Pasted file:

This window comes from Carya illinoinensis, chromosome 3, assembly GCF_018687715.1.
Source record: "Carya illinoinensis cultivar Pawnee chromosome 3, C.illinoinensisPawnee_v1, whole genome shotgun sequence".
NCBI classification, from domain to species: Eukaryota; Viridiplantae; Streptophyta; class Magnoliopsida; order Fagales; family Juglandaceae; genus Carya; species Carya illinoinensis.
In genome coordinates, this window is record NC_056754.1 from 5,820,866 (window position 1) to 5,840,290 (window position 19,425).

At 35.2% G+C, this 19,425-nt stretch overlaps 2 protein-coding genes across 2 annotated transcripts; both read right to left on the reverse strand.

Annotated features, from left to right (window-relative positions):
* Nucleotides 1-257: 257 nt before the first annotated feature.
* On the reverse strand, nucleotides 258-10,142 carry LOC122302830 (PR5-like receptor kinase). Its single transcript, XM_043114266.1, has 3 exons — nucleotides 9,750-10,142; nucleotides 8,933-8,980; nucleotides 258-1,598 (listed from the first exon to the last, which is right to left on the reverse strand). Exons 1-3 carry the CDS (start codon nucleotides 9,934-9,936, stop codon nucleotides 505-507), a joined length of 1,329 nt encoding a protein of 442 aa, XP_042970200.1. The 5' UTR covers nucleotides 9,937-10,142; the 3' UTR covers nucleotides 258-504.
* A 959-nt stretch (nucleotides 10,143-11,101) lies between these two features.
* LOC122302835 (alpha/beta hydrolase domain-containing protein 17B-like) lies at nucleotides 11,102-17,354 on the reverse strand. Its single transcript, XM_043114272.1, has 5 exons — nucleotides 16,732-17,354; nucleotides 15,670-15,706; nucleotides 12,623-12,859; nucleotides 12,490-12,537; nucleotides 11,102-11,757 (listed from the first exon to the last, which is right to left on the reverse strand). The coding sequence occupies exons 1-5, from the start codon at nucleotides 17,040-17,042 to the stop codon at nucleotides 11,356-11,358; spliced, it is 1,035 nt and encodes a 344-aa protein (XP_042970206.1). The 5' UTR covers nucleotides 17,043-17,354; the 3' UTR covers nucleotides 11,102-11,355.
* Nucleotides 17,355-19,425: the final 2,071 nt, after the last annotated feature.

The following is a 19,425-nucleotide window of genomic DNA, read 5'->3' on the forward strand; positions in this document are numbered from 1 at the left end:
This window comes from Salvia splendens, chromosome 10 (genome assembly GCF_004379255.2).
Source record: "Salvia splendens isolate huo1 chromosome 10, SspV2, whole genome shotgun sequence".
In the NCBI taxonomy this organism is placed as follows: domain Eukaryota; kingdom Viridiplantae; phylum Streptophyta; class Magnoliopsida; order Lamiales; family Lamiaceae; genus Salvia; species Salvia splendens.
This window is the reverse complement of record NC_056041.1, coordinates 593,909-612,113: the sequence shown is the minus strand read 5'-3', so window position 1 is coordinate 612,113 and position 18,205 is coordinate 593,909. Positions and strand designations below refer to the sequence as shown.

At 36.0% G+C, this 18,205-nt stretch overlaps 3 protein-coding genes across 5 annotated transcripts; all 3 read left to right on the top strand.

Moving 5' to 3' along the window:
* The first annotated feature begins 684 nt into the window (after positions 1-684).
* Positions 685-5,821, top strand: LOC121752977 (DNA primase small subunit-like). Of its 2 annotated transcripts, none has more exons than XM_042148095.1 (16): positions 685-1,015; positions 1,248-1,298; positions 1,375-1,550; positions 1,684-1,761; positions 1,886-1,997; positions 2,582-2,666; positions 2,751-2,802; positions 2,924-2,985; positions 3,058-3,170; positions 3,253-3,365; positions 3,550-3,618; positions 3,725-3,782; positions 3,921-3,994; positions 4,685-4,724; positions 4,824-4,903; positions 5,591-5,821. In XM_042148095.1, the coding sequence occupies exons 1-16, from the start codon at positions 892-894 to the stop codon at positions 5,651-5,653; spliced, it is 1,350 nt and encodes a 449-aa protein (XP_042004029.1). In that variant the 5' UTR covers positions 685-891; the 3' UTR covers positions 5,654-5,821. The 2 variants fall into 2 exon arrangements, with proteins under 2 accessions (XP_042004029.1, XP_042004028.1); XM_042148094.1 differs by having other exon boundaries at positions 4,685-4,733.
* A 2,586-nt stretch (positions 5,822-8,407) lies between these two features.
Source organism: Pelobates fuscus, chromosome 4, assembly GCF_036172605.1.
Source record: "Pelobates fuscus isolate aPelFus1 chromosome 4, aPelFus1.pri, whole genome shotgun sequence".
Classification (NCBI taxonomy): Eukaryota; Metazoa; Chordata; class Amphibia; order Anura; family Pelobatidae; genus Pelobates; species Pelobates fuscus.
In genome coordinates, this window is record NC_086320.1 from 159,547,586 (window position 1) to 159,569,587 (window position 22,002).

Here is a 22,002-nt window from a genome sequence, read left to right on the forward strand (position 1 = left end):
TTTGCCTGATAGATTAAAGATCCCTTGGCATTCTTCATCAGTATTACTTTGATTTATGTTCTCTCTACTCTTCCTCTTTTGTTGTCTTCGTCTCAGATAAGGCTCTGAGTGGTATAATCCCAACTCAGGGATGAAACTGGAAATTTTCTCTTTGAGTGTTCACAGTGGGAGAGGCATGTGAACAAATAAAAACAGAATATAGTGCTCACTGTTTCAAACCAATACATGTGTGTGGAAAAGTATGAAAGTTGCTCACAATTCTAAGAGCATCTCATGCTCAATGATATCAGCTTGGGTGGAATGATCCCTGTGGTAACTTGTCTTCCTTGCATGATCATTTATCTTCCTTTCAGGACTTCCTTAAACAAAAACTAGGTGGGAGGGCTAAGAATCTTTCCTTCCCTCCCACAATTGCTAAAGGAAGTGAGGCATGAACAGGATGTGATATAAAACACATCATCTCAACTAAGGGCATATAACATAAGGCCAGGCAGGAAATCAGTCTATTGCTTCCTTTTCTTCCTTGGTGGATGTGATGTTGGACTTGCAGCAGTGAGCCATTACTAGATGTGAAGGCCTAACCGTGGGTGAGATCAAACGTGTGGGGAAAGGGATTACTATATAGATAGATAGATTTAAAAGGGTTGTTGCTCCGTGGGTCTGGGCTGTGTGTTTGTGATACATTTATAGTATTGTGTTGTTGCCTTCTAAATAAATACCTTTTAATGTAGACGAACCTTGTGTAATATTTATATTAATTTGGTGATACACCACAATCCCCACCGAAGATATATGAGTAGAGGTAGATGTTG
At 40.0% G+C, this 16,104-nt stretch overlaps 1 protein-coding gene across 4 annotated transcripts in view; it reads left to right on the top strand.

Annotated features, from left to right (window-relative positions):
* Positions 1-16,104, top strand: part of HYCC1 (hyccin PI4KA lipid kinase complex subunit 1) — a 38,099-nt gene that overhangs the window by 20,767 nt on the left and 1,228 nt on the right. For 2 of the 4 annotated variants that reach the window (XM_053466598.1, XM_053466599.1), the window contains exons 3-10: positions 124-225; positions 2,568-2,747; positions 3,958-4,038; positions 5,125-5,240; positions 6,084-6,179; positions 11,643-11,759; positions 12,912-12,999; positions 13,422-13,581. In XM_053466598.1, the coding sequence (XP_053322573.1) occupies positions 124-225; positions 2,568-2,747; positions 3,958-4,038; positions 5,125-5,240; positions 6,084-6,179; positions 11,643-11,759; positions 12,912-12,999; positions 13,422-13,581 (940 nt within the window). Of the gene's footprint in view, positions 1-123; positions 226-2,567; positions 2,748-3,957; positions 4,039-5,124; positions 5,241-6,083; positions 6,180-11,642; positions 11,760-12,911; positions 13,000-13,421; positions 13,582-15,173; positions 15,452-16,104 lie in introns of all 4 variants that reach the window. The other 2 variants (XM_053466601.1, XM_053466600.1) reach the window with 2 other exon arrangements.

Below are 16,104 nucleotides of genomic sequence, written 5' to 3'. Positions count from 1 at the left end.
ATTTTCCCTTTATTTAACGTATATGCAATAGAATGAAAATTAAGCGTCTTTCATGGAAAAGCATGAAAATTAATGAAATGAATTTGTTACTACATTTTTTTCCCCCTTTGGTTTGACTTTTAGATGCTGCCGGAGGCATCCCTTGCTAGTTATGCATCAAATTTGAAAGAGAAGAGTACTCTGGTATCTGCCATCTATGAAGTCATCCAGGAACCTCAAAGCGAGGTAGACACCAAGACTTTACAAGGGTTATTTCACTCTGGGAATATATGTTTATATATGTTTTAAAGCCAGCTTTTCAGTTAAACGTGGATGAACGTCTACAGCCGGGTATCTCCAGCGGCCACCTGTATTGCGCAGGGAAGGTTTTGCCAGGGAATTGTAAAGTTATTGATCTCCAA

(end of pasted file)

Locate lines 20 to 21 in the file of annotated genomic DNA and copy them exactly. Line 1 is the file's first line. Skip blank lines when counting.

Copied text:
* Positions 685-5,821, top strand: LOC121752977 (DNA primase small subunit-like). Of its 2 annotated transcripts, none has more exons than XM_042148095.1 (16): positions 685-1,015; positions 1,248-1,298; positions 1,375-1,550; positions 1,684-1,761; positions 1,886-1,997; positions 2,582-2,666; positions 2,751-2,802; positions 2,924-2,985; positions 3,058-3,170; positions 3,253-3,365; positions 3,550-3,618; positions 3,725-3,782; positions 3,921-3,994; positions 4,685-4,724; positions 4,824-4,903; positions 5,591-5,821. In XM_042148095.1, the coding sequence occupies exons 1-16, from the start codon at positions 892-894 to the stop codon at positions 5,651-5,653; spliced, it is 1,350 nt and encodes a 449-aa protein (XP_042004029.1). In that variant the 5' UTR covers positions 685-891; the 3' UTR covers positions 5,654-5,821. The 2 variants fall into 2 exon arrangements, with proteins under 2 accessions (XP_042004029.1, XP_042004028.1); XM_042148094.1 differs by having other exon boundaries at positions 4,685-4,733.
* A 2,586-nt stretch (positions 5,822-8,407) lies between these two features.